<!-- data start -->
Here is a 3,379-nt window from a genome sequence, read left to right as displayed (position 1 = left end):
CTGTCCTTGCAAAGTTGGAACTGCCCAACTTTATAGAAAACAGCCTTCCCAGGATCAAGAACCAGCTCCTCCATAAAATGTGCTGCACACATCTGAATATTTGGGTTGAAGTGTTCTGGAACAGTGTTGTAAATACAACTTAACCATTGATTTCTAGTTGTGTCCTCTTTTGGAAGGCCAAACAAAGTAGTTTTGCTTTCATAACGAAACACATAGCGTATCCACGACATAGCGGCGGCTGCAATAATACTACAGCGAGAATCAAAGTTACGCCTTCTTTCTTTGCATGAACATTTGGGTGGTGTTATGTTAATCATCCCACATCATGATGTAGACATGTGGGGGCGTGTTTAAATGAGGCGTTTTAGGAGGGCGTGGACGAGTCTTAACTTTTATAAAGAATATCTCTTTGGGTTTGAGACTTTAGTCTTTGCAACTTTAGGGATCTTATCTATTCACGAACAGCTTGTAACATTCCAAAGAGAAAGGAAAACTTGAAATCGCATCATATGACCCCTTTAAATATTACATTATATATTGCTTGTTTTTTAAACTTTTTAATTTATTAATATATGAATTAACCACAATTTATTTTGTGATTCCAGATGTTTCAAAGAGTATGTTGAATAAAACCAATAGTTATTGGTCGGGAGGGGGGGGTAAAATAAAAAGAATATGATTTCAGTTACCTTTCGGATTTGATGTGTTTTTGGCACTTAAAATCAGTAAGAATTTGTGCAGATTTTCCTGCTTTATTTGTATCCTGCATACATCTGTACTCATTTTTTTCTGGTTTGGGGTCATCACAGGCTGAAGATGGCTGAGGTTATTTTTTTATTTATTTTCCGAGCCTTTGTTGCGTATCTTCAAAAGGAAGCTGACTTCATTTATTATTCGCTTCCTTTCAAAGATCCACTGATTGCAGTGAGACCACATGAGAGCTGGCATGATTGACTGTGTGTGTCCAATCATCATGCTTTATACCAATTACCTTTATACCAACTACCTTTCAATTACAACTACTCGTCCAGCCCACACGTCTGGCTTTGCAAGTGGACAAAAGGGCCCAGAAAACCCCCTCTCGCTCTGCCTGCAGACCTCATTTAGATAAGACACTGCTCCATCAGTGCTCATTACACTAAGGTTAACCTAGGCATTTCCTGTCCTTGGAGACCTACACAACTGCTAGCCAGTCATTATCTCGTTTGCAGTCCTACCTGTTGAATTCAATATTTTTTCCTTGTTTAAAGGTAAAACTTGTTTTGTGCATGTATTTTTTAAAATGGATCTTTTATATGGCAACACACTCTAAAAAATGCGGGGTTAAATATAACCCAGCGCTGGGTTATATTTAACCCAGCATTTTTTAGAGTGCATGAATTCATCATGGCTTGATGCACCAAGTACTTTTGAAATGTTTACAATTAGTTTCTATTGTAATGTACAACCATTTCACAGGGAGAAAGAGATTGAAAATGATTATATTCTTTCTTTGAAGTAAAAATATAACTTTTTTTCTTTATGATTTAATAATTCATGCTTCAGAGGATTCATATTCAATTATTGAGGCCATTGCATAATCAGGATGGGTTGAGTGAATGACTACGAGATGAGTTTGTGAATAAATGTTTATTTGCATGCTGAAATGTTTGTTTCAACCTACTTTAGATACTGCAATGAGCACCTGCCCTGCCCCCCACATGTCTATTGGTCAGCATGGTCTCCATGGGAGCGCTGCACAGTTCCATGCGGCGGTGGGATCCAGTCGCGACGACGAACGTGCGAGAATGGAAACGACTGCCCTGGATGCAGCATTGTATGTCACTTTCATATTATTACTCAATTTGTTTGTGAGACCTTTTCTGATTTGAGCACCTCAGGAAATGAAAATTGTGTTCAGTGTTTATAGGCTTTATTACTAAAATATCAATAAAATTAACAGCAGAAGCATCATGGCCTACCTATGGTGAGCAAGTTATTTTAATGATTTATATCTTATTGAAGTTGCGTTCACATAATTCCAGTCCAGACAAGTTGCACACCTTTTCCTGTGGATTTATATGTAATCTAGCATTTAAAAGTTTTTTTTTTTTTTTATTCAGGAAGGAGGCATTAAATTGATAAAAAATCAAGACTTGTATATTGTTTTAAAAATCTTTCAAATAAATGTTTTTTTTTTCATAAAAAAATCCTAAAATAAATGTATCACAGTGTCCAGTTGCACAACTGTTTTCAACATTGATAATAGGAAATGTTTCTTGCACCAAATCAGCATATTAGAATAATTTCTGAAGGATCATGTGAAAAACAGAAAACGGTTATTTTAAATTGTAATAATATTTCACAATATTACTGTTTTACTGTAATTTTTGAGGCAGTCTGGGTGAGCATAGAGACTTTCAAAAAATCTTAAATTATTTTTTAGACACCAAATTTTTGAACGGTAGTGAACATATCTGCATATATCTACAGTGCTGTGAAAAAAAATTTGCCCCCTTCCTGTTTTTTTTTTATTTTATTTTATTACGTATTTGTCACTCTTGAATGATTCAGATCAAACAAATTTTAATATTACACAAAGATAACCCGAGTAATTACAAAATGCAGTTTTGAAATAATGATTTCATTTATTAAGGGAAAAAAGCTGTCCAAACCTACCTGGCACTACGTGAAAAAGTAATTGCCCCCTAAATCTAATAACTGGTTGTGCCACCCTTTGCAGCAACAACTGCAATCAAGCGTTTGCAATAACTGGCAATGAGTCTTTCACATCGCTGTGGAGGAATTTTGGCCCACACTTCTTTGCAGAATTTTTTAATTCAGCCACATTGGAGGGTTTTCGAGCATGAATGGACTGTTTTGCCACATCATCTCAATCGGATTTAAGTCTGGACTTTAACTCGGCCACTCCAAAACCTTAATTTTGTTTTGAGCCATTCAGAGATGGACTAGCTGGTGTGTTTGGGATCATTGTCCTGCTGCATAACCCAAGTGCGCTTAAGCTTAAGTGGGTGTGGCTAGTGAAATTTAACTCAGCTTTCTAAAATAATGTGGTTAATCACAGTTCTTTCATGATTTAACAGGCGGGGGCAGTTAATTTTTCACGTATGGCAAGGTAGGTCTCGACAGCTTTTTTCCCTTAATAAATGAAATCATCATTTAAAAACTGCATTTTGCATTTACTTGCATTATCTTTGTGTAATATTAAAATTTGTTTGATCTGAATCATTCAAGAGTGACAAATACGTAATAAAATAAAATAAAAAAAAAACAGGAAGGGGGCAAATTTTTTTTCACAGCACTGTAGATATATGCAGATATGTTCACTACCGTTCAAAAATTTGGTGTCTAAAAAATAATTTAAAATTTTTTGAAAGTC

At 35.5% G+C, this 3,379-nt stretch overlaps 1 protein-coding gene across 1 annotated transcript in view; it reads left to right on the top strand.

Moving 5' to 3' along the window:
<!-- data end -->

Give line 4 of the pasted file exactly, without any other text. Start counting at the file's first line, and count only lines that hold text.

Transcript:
Moving 5' to 3' along the window: